Thomas Bertrand Day was born November 28, 1877 in Woodford County, Sydenham, Ontario, the eldest of six children of Daniel and Jean Day. He enlisted in Toronto in 1901 and was killed at the Battle of Hearts River during the South African War, April 2, 1902. The collection consists of one letter written to his father in 1902.
These collections contains all materials prior to World War One, including the Riel Rebellion and the South African War. It also contains materials relating to he service of Canadians outside of Canadian forces, such as the American Civil War and the Spanish-American War. External links in collection descriptions are to online attestation papers at Library and Archives Canada.
William Haslam Dickson was born in Duluth, Minnesota in 1873 to Canadian parents. When the Spanish-American war broke out in 1898 he volunteered with the 14th Minnesota Volunteers. The Dickson family moved back to Canada sometime after 1900. William died in Victoria, British Columbia in 1922. The collection consists of eighteen letters written during 1898.
George Launchberry Dore was born in Ottawa, Ontario and enlisted at Pincher Creek, N.W.T. in December, 1899 at the age of 23. He served in South Africa with the 2nd Bn. Canadian Mounted Rifles and was discharged in January, 1901. The collection currently consists of two letters.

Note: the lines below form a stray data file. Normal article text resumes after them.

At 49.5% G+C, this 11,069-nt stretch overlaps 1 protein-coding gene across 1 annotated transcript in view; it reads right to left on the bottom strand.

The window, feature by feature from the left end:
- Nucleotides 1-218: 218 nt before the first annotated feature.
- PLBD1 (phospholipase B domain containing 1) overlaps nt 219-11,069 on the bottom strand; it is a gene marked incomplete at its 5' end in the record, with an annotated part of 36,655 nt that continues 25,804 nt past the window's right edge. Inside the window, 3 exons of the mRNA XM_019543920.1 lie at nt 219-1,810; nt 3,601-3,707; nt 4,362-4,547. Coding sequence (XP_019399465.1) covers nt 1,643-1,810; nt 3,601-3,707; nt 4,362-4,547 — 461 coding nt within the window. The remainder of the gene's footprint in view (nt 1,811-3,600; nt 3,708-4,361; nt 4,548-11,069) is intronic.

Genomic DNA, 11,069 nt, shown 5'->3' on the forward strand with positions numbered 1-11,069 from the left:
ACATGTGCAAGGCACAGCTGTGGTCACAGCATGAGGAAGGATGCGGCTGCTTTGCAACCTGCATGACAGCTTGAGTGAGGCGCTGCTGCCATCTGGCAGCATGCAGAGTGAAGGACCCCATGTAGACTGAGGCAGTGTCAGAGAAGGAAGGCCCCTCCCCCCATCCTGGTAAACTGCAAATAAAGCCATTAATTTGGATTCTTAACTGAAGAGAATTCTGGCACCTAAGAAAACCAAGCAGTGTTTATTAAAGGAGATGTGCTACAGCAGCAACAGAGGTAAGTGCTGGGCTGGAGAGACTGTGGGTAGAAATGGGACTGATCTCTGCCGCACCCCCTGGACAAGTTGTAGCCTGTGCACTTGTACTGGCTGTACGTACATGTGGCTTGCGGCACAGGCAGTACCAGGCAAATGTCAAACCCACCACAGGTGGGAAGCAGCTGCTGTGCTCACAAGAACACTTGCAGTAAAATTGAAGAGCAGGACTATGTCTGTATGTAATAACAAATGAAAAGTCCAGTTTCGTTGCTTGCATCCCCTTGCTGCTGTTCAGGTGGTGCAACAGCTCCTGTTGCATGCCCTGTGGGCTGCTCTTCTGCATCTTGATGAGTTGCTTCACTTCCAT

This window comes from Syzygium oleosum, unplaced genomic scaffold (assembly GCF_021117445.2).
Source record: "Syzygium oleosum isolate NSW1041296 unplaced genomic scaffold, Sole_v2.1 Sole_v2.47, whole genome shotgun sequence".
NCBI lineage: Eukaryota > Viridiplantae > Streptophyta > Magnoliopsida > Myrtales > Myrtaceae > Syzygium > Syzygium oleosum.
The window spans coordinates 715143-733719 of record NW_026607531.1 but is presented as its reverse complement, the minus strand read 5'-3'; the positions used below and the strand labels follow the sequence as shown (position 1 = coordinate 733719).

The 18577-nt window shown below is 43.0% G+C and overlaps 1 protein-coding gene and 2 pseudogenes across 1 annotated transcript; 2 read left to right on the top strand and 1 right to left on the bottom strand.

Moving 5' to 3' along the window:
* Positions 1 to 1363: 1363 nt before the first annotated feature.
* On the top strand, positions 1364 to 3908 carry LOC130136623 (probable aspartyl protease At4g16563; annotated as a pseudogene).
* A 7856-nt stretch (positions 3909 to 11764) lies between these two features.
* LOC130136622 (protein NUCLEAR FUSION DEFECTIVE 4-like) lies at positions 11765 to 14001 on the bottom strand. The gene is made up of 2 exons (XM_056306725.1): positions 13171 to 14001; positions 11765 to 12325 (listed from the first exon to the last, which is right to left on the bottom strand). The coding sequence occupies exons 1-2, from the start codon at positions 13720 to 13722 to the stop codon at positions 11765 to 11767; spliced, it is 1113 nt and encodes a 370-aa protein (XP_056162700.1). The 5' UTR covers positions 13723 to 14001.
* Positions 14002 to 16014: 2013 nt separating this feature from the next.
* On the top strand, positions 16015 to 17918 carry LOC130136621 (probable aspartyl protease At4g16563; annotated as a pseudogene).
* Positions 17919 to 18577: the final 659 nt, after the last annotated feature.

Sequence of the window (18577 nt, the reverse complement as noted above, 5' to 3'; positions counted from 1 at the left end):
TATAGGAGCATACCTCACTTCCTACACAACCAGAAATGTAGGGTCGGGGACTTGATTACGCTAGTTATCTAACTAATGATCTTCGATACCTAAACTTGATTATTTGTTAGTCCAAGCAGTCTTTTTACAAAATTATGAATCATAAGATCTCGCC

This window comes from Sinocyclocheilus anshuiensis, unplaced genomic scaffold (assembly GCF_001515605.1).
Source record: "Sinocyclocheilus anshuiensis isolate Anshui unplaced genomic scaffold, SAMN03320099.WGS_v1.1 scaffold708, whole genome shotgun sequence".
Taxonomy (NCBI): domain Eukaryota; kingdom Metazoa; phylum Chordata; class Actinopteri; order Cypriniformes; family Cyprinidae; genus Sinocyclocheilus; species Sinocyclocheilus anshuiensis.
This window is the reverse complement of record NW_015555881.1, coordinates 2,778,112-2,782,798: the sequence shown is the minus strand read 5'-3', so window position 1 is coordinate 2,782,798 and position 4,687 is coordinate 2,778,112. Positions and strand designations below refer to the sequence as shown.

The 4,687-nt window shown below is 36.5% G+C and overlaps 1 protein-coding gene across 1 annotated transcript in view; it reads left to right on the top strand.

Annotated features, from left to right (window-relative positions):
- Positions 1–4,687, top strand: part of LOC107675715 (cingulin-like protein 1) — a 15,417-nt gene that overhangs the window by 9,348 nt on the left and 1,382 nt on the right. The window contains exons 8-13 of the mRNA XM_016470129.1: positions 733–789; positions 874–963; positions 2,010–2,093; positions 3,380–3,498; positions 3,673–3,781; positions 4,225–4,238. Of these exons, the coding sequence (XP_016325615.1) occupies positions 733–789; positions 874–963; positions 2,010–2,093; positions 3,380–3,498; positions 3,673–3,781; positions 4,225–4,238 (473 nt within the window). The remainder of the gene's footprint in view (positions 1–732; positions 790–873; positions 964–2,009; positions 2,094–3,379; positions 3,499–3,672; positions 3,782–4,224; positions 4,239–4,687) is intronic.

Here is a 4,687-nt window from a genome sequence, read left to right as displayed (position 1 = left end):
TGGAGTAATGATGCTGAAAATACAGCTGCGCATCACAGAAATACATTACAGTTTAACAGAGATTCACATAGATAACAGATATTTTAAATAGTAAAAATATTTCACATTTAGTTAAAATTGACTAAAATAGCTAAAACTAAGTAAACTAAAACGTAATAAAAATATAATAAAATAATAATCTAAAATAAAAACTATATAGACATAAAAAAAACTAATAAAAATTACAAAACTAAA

Donald Forbes was born sometime in the 1840s, son of Dr. John Forbes and Ann Forbes of Chippawa, Canada West. He first worked in Fergus, Canada West, and later moved to Newark, New Jersey in the United States. He joined the Union Army in February, 1864 and died on June 22, 1864. The collection consists of more than two dozen letters.
Noble John Jones was born in Owen Sound, Ontario and enlisted for service in South Africa in October, 1899 at the age of 27. Jones served in South Africa until he was discharged in November, 1900 having completed his year of service. The collection consists of more than forty letters from Jones to his family members back in Canada.
William J. Macdonald, a medical student, enlisted in Toronto on December 29, 1899, with the 9th Toronto Field Battery. He was 24 years of age. Macdonald served overseas with "C" Field Battery, Royal Canadian Field Artillery until he was discharged in January, 1901.
Alexander Matier was born in 1880 and raised in New York City where in May, 1898, he enlisted in the U.S. Army during the Spanish-American War. He saw service in Cuba and returned to New York. In 1915 Matier enlisted with the Canadian Expeditionary Force and saw service overseas, where he was wounded in Belgium in the spring of 1916.